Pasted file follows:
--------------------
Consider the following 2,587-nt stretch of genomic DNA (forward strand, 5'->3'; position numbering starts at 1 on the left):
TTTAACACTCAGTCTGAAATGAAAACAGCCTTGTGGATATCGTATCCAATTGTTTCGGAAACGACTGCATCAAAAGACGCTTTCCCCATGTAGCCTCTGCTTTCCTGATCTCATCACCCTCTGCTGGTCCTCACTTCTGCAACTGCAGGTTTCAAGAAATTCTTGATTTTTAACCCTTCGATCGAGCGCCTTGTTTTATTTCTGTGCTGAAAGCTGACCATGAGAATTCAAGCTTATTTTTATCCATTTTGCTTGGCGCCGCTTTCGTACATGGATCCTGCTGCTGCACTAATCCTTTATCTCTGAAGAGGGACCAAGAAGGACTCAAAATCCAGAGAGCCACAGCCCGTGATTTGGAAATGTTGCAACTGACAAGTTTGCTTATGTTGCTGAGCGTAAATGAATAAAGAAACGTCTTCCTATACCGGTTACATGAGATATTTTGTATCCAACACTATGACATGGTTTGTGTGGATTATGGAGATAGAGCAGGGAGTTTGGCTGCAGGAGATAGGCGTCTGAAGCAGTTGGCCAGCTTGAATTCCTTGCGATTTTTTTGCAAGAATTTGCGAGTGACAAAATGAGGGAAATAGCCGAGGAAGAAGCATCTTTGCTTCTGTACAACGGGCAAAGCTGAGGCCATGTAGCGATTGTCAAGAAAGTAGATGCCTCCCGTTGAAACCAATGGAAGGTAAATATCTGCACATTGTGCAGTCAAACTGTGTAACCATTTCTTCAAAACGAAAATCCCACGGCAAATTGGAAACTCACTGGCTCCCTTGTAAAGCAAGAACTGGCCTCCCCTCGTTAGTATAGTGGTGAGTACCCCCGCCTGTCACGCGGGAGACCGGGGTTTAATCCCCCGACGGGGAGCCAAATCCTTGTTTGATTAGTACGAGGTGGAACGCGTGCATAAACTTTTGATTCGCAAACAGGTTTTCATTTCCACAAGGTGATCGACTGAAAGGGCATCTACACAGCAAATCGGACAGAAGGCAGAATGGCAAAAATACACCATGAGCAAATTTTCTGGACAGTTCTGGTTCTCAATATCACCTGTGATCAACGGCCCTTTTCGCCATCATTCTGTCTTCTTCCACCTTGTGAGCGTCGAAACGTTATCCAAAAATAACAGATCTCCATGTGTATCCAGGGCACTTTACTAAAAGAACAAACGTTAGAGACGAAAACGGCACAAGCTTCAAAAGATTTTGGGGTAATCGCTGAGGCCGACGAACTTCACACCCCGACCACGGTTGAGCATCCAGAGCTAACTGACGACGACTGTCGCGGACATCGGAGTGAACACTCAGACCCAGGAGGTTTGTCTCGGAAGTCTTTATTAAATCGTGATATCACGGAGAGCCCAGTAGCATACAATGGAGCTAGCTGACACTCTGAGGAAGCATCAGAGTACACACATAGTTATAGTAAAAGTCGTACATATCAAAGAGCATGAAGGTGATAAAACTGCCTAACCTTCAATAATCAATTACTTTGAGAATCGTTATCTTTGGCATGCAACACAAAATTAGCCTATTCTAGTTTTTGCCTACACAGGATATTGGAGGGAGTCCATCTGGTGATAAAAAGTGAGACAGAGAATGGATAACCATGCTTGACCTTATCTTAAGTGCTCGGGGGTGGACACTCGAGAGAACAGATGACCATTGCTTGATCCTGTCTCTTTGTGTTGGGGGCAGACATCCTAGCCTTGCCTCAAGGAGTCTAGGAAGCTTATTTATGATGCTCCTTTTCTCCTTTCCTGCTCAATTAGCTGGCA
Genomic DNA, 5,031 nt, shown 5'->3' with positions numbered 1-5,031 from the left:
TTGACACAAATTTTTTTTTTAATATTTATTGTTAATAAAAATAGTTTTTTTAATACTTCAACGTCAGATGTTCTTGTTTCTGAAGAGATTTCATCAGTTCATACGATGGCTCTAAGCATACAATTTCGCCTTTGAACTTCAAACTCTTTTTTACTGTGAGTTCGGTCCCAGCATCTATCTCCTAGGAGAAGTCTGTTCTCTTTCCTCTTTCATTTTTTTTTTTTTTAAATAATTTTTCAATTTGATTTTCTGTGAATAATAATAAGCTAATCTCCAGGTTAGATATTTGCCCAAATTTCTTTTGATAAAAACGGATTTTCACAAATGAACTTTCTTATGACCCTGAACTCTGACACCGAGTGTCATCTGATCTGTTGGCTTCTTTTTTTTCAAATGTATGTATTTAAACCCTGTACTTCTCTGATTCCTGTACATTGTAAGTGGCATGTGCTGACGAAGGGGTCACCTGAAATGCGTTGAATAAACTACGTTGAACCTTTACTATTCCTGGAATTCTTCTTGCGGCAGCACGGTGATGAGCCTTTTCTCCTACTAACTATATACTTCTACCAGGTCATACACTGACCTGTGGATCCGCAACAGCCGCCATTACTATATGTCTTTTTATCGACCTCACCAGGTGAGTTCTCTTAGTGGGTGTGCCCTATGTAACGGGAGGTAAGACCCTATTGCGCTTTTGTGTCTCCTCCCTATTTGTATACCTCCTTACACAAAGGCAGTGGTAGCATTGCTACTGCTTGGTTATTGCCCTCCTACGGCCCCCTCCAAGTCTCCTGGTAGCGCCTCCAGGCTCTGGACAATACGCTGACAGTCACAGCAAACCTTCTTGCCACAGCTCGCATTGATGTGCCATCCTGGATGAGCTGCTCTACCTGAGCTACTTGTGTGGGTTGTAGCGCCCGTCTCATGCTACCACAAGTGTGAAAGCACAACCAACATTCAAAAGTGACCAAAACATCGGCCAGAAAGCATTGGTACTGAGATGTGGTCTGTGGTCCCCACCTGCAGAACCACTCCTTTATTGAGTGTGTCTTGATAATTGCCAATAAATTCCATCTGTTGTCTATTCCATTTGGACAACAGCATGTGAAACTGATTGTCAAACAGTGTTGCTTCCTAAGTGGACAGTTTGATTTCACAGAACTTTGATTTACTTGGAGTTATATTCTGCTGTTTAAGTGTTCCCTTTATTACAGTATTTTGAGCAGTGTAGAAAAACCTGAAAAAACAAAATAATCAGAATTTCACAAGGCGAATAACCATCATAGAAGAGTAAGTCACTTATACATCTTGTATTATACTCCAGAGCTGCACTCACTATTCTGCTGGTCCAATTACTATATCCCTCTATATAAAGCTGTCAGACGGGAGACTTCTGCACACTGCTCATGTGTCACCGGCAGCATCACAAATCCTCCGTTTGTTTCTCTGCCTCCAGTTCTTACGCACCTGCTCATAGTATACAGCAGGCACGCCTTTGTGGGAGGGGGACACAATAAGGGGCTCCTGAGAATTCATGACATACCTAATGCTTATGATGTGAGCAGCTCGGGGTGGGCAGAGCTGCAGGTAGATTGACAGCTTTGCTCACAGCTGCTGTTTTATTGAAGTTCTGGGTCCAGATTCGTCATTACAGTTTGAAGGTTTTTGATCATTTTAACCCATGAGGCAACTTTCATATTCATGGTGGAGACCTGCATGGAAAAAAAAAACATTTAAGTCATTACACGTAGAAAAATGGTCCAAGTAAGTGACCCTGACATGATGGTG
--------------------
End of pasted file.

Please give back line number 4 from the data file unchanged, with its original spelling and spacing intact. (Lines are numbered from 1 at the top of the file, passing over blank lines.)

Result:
TTGACACAAATTTTTTTTTTAATATTTATTGTTAATAAAAATAGTTTTTTTAATACTTCAACGTCAGATGTTCTTGTTTCTGAAGAGATTTCATCAGTTCATACGATGGCTCTAAGCATACAATTTCGCCTTTGAACTTCAAACTCTTTTTTACTGTGAGTTCGGTCCCAGCATCTATCTCCTAGGAGAAGTCTGTTCTCTTTCCTCTTTCATTTTTTTTTTTTTTAAATAATTTTTCAATTTGATTTTCTGTGAATAATAATAAGCTAATCTCCAGGTTAGATATTTGCCCAAATTTCTTTTGATAAAAACGGATTTTCACAAATGAACTTTCTTATGACCCTGAACTCTGACACCGAGTGTCATCTGATCTGTTGGCTTCTTTTTTTTCAAATGTATGTATTTAAACCCTGTACTTCTCTGATTCCTGTACATTGTAAGTGGCATGTGCTGACGAAGGGGTCACCTGAAATGCGTTGAATAAACTACGTTGAACCTTTACTATTCCTGGAATTCTTCTTGCGGCAGCACGGTGATGAGCCTTTTCTCCTACTAACTATATACTTCTACCAGGTCATACACTGACCTGTGGATCCGCAACAGCCGCCATTACTATATGTCTTTTTATCGACCTCACCAGGTGAGTTCTCTTAGTGGGTGTGCCCTATGTAACGGGAGGTAAGACCCTATTGCGCTTTTGTGTCTCCTCCCTATTTGTATACCTCCTTACACAAAGGCAGTGGTAGCATTGCTACTGCTTGGTTATTGCCCTCCTACGGCCCCCTCCAAGTCTCCTGGTAGCGCCTCCAGGCTCTGGACAATACGCTGACAGTCACAGCAAACCTTCTTGCCACAGCTCGCATTGATGTGCCATCCTGGATGAGCTGCTCTACCTGAGCTACTTGTGTGGGTTGTAGCGCCCGTCTCATGCTACCACAAGTGTGAAAGCACAACCAACATTCAAAAGTGACCAAAACATCGGCCAGAAAGCATTGGTACTGAGATGTGGTCTGTGGTCCCCACCTGCAGAACCACTCCTTTATTGAGTGTGTCTTGATAATTGCCAATAAATTCCATCTGTTGTCTATTCCATTTGGACAACAGCATGTGAAACTGATTGTCAAACAGTGTTGCTTCCTAAGTGGACAGTTTGATTTCACAGAACTTTGATTTACTTGGAGTTATATTCTGCTGTTTAAGTGTTCCCTTTATTACAGTATTTTGAGCAGTGTAGAAAAACCTGAAAAAACAAAATAATCAGAATTTCACAAGGCGAATAACCATCATAGAAGAGTAAGTCACTTATACATCTTGTATTATACTCCAGAGCTGCACTCACTATTCTGCTGGTCCAATTACTATATCCCTCTATATAAAGCTGTCAGACGGGAGACTTCTGCACACTGCTCATGTGTCACCGGCAGCATCACAAATCCTCCGTTTGTTTCTCTGCCTCCAGTTCTTACGCACCTGCTCATAGTATACAGCAGGCACGCCTTTGTGGGAGGGGGACACAATAAGGGGCTCCTGAGAATTCATGACATACCTAATGCTTATGATGTGAGCAGCTCGGGGTGGGCAGAGCTGCAGGTAGATTGACAGCTTTGCTCACAGCTGCTGTTTTATTGAAGTTCTGGGTCCAGATTCGTCATTACAGTTTGAAGGTTTTTGATCATTTTAACCCATGAGGCAACTTTCATATTCATGGTGGAGACCTGCATGGAAAAAAAAAACATTTAAGTCATTACACGTAGAAAAATGGTCCAAGTAAGTGACCCTGACATGATGGTG